"The kiss glows in his heart, but the old man adheres to his idea."
- Ivan to Alyosha, closing the parable of the Grand Inquisitor in The Brothers Karamazov
The mammoth crowds have long since dispersed, and normalcy returned to the streets of Manila, but there can be no denying the sheer size and spectacle of the procession that snaked its way, inch by excruciating inch, along the city's mean streets on January 9th. This year's celebration of the Black Nazarene feast was the most riotous, the longest, and arguably the most well attended, in its entire history, with at least eight million choking the already arterial streets of Manila, and lasting a staggering twenty two hours from start to finish over a five kilometer distance.
Here is popular, populist Christianity at its finest:; the sheer number of people who attended this year's traslacion is only made more impressive by the fact that a terror threat was announced no less than by the Philippine president himself on the eve of the feast, which necessitated the placing of Metro Manila on heightened alert, and the deployment of nearly its entire police force-- around fifteen thousand strong-- to patrol Quiapo district, the cholesterol-choked beating heart of Old Manila. That the procession took place despite (in spite?) of the threat only serves as a testament to the unwavering, iron-clad faith of the Nazarene's devotees-- or, as some would have it, the deplorable, excessive, even idolatrous, fanaticism of the 'great Catholic uwashed.'
To the sanitized Christian observer, especially of the more Evangelical sort, it is easy to conclude that the Nazarene's devotees are sliding down the path of spiritual oblivion: such riotous, frenzied action to even just pull the ropes of the burnt statue's carriage, or better, to actually touch the charred face of the Christ, really does come across as akin to worshipping the Golden Calf. They are wild, desperate, and manic; they believe, perhaps wrongly or out of misplaced piety, that a single touch would wipe away a year's worth of soul-staining filth, transferring their guilt, responsibility, and accountability to the Man of Sorrows on the way to Calvary. At the same time, the venue also serves as a locus for their machismo to be ratified; by doing they manliest of devotions-- walking and kneeling barefoot, risking the possibility of being trampled under the weight of millions of wild-eyed and desperate souls-- they earn the mercy and beneficence of Heaven.
It can be said, then, that the devotion to the Black Nazarene has grown bigger, and definitely wilder, than the Church: it has entered the realm of popular culture and folklore, attracting crowds who otherwise might not give a damn about the institutional Church. Go to Quiapo in any Friday, and you will notice the many Muslim traders outside the church who sell calendars, statues, even CDs, related to the burnt Lord of Manila; and on the feast day itself, many of them would even act as marshals to secure the stupefyingly large crowd who come to the church in hope of a miracle, or even just to give thanks for all the benefits and blessings they have received in the course of their lives. The Nazarene is invoked by the pious and the superstitious, the orthodox and the heretic, and called upon by the shaman and the healer to hex, by the priest and the cofrades to bless.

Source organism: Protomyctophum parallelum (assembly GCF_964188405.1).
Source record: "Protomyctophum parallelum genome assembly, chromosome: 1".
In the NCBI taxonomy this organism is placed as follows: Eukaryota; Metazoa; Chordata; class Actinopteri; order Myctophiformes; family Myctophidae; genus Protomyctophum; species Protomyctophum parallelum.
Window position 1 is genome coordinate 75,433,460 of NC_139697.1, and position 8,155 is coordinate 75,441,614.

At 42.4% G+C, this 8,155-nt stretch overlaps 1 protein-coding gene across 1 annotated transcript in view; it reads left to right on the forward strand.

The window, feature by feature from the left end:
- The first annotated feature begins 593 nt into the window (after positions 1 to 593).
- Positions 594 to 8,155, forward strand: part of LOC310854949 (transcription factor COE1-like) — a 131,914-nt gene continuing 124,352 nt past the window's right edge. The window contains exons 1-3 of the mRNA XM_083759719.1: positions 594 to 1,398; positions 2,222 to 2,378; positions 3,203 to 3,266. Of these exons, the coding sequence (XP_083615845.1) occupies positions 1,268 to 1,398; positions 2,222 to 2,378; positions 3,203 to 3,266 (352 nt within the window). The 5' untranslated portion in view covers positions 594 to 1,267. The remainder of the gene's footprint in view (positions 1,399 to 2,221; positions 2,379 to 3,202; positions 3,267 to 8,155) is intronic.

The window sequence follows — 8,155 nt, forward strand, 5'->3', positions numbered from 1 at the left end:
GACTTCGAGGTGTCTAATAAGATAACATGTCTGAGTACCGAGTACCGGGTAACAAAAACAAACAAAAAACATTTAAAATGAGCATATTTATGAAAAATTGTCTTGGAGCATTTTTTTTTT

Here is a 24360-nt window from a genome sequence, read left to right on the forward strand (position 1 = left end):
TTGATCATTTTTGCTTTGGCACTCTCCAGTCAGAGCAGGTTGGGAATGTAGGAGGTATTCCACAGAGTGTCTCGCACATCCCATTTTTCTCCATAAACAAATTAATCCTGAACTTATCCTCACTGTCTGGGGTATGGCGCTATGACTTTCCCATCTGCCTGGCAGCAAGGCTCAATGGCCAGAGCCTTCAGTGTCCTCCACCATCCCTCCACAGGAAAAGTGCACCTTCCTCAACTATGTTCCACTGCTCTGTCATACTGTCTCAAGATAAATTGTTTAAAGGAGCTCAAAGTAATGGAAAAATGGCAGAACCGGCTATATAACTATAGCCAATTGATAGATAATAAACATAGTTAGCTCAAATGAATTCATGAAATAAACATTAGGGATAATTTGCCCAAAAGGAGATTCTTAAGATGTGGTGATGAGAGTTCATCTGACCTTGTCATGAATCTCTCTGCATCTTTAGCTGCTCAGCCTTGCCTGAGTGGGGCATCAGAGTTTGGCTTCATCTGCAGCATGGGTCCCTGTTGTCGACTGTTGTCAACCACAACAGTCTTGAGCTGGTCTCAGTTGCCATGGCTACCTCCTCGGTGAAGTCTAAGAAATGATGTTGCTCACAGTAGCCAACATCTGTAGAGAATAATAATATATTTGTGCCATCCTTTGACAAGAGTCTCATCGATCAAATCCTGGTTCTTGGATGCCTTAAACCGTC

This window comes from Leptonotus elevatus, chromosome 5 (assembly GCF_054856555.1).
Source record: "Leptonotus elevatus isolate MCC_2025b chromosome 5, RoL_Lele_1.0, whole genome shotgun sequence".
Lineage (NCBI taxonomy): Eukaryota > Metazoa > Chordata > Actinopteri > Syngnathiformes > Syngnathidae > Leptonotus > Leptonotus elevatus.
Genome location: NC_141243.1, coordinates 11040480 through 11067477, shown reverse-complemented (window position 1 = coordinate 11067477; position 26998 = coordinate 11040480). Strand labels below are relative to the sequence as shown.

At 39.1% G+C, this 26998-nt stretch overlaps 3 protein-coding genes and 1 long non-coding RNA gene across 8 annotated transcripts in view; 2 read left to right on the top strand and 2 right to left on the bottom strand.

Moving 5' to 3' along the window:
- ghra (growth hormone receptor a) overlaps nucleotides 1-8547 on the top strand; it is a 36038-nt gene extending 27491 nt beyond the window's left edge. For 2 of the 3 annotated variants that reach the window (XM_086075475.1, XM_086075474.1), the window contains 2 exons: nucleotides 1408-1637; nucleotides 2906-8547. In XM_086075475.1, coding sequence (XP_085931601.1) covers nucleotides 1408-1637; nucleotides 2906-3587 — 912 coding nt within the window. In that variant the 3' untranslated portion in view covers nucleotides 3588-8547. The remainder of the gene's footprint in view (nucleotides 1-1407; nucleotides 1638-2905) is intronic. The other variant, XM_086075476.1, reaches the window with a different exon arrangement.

I have stopped trying to rationalize this kind of faith long ago; in the words of the archbishop of Manila, Luis Antonio Tagle, it takes a certain kind of consciousness-- an affinity with problems of the poor and the suffering, whether socio-economic, psychological, or otherwise-- to truly understand how such muscular faith can be maintained over time. At the same time, it is also an effervescent faith, at least for some, as it does not really translate to metanoia. But perhaps this is the point of such devotion: for how can a whole lifetime of sin and alienation from institutional Christianity be overcome,without first playing to the immediate, spiritual needs of the people? "Feed men, and then ask of them virtue!", declares the Grand Inquisitor to a hostaged God-man in The Brothers Karamazov. This is cathartic faith-- purifying, cleansing, and populist-- which otherwise would have no place in official Christianity. It takes someone who has been mired in the muck of destitution, poverty, or sin to realize how badly in need he is of mercy. The Black Nazarene, as an icon, is one with whom many people of such a situation can relate: it is Christ, carrying the Cross, but at the same time serene, back straight with dignity, sorrowful face gazing heavenward, pleading with the Father. Our faith preaches a God who become man-- but not as a divine king, a conquering hero, or an infinitely wise and transcendent sage-- rather, as an ordinary man, the most ordinary and common of men, even: a carpenter.
Here is a god who is, in the words of that heinous song, 'just a slob like one of us.' The devotees of the Nazarene relate to Him easily because, more than their Creator and eventual Judge, He is also their fellow man. In light of such a profound truth, I would think that such prissy, sanitized concerns regarding 'idolatry' ought to shoved into the outer darkness, where it rightfully belongs: for who else but God Himself can rightfully be counted as the First Idolater? Isn't it also fanatical idolatry for God qua God, to actually become flesh and blood and suffer death? Here is the burning kiss of God to His people. There is no sense, no reason, no end to its contemplation, but the effects linger on, at once muscular and effervescent. And without it, perhaps there can be no freedom at all from that endless cycle of destitution.